So what can you do with a science degree?
Meet science grad Scott Cairns, Chemistry major [B.Sc.(MAJ)/01], Nobel Peace Prize recipient, field officer for the United Nations' Organization for the Prohibition of Chemical Weapons (OPCW).
Despite moving more than a dozen times during his youth—par for the course for many kids who live in military families—Scott Cairns [BSc(Maj)/2001] nevertheless found a sense of community in the most unlikely of settings: the basement of the U of M’s Parker Building. It was there during his undergraduate studies that he served as president of the Chemistry Club, indulging a passion for science that would lead him to a career with the Canadian Armed Forces, and elevate him to the world stage.
On the evening of Aug. 21, from the safety of his Damascus hotel balcony, Cairns witnessed a bomb going off in the distance; one he would later concede probably unleashed the worst chemical weapon attack in more than 25 years.
Sifting through the death and destruction of the assault to confirm chemicals were used — and later to dismantle them — became the focus for Cairns and his team. The grueling hours required to complete the mission were challenge enough; working in an active warzone made it even more so.
Their list of unenviable tasks included interviewing survivors of the sarin-gas attack – some of them young children who had lost their families – and negotiating safe passage through the strongholds of armed rebels leading to a sniper’s ambush that left the armored vehicles shuttling the team to the attack zone battered from machine gun fire. Reflecting on these experiences with students at his Winnipeg high school, Cairns offered the following advice: “Avoid the comfortable.” And it is because of people like him, who step out of their comfort zone for others, that the world is that much safer.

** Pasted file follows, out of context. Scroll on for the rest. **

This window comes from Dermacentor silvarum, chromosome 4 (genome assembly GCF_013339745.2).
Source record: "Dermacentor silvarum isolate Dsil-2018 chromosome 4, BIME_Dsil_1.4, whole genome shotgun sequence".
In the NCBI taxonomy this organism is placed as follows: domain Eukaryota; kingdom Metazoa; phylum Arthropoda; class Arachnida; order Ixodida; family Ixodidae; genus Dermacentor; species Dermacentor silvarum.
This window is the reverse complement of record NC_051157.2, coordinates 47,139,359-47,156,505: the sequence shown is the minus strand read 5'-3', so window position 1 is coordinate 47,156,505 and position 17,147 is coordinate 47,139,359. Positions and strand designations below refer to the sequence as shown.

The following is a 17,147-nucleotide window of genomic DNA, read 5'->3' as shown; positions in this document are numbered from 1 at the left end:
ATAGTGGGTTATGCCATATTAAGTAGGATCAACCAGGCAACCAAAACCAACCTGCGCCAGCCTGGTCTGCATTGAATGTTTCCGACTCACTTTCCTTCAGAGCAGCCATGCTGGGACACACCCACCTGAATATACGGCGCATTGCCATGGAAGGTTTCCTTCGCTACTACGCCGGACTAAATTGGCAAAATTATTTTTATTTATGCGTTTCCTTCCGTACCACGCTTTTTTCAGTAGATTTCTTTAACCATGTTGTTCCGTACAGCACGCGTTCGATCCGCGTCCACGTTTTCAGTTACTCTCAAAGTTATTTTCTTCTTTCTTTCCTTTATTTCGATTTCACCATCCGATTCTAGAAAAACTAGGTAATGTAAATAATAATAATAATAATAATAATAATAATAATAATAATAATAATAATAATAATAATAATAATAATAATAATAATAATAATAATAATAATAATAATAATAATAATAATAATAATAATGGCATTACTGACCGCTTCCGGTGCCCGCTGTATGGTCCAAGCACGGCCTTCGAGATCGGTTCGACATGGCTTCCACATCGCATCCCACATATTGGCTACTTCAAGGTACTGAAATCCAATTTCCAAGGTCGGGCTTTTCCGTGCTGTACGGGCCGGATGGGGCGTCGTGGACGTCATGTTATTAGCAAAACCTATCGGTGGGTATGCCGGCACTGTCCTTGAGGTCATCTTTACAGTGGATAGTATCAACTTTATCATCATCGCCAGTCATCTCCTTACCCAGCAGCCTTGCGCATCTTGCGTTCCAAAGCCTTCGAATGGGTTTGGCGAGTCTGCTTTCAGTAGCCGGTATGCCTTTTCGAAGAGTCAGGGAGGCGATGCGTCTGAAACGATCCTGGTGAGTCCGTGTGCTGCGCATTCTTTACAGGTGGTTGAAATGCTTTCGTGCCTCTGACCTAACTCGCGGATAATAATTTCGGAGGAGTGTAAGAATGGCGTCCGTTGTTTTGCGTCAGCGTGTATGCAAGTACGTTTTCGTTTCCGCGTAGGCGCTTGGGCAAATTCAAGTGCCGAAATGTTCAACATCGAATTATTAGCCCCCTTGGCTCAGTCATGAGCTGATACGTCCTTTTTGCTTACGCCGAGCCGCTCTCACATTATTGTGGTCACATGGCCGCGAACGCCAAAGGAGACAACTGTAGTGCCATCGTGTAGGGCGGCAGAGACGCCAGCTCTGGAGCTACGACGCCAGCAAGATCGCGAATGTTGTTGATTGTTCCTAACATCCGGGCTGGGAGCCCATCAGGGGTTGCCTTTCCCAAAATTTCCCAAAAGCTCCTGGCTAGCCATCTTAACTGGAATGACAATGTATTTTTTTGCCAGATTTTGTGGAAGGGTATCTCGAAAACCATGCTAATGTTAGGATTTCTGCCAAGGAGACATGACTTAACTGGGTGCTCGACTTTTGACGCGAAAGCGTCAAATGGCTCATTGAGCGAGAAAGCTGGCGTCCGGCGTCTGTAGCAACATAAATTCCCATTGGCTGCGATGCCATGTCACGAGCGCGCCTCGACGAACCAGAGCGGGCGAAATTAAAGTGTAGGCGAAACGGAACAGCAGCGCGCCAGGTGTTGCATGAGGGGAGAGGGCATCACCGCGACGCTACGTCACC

For their efforts, the OPCW received the Nobel Peace Prize. As news of the honour was broadcast around the world, Cairns’s name nabbed headlines across the country. But it was the messages of congratulations from his former chemistry classmates on his Facebook page that helped bring the experience full circle for Cairns, back to the University of Manitoba, back to the basement of the Parker Building, back to the place where his passion for chemistry found its home.
In 2014, Cairns was also awarded the 2014 U of M’s Distinguished Alumni Award (Professional Achievement). The award recognizes graduates who demonstrate outstanding accomplishment in their field of endeavour, and who have been inspirations to fellow alumni, current students and the community.